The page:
Audit your practices, and make time for uptime.
By John Kravontka, CMRP, Fuss & O’Neill Manufacturing Solutions
Most things in our lives require maintenance. Automobiles, trains, aircraft, trucks, houses, bridges, roads, industrial machinery — none of these can continue to operate correctly if they aren’t properly maintained. Even our own bodies require maintenance in the form of nutrition and exercise.
But what is maintenance? Some people think it’s fixing, like repairing a flat tire. But in reality, when a piece of equipment needs to be repaired, that’s an indication that maintenance didn’t occur. Webster’s definition of maintenance may surprise some people: maintenance is “those actions required for the care of machinery, a building, etc., to keep it clean and in proper functioning condition, to prevent or forestall damage due to normal use.” Maintenance is really all about keeping something from breaking or failing. It is all about prevention.
Worldwide, even in the United States, maintenance tends to be handled very poorly. Most municipalities, companies, and institutions either fail to maintain their capital assets or defer maintenance to some time in the future. Typically, that time never comes. And poor or deferred maintenance costs the United States hundreds of billions of dollars every year.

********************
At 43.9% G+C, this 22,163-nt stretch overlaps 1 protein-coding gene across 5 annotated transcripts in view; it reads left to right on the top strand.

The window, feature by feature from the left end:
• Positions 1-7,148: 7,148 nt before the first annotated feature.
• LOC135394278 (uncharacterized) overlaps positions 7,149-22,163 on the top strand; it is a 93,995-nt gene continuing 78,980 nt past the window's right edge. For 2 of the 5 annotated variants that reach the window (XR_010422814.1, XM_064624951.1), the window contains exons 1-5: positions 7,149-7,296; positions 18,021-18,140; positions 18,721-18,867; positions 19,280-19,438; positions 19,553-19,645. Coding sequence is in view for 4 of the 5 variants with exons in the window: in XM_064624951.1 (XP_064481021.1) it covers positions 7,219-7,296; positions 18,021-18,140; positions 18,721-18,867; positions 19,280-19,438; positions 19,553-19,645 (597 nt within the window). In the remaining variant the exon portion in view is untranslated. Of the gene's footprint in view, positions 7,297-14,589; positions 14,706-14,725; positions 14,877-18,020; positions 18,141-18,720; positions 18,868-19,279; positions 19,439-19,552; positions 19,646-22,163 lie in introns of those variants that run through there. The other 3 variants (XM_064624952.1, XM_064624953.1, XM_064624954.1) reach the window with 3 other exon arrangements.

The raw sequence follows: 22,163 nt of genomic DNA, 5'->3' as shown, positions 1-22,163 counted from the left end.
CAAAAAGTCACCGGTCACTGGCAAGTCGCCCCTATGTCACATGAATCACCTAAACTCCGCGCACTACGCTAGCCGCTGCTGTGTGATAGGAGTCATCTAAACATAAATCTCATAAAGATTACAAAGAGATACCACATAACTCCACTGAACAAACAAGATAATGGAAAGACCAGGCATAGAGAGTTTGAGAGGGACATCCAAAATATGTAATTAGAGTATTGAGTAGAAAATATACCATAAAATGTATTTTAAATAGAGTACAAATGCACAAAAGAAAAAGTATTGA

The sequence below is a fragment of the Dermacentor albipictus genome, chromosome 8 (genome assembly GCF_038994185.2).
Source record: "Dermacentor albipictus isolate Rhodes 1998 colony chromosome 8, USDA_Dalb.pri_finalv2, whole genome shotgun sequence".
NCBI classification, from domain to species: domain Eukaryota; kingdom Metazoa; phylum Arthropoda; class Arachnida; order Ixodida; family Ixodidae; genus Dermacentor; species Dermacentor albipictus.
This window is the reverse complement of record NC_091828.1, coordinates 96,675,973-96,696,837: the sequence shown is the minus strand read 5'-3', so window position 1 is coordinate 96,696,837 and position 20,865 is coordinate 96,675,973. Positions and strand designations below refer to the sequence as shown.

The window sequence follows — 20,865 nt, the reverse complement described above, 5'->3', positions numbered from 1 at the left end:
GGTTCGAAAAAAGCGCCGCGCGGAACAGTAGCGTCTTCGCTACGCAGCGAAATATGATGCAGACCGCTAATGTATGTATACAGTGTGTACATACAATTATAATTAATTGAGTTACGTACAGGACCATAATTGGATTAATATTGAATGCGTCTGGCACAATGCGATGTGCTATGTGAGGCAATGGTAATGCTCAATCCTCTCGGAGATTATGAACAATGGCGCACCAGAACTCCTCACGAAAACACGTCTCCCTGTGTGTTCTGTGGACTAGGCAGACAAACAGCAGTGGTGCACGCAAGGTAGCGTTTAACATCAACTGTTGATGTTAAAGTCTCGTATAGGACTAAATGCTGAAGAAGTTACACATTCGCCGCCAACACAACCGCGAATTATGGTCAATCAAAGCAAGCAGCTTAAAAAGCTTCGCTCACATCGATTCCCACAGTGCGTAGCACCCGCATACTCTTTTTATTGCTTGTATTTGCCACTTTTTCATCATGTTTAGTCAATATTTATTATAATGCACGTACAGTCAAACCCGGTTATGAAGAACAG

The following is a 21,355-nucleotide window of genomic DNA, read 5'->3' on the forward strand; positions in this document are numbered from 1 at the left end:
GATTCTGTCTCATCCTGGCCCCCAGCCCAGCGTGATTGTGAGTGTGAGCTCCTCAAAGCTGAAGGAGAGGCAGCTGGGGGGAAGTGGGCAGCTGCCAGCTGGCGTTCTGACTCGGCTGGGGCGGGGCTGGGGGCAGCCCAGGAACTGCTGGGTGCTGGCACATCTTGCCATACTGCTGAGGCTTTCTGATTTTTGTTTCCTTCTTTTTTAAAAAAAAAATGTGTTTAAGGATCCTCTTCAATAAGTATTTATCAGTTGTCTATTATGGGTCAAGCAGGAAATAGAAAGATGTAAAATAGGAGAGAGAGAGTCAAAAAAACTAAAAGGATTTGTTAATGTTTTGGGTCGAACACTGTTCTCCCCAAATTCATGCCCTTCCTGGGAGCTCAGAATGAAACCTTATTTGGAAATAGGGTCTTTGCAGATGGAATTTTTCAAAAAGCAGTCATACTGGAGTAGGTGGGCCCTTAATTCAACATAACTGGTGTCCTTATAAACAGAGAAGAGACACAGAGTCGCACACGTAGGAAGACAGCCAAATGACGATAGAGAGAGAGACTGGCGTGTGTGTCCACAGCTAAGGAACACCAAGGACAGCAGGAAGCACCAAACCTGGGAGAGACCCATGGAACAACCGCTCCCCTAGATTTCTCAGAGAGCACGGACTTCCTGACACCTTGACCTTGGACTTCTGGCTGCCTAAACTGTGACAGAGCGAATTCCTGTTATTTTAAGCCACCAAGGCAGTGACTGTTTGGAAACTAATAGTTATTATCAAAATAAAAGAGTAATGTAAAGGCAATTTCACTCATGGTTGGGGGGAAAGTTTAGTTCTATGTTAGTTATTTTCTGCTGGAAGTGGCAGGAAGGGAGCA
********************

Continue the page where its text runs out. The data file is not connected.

On the road to ruin
Take, for example, America’s roadways. Deferred maintenance causes millions of dollars in damage to American automobiles every year. Lack of maintenance leads to the development of potholes at best, and roadway failures at worst. Currently, 32% of America’s major roads are in poor or mediocre condition, costing U.S. motorists $67 billion a year or $324 per motorist, in vehicle repairs and operating costs, according to the 2013 Report Card for America’s Infrastructure by the American Society of Civil Engineers, which also cites roadway conditions as a factor in one out of every three traffic fatalities.
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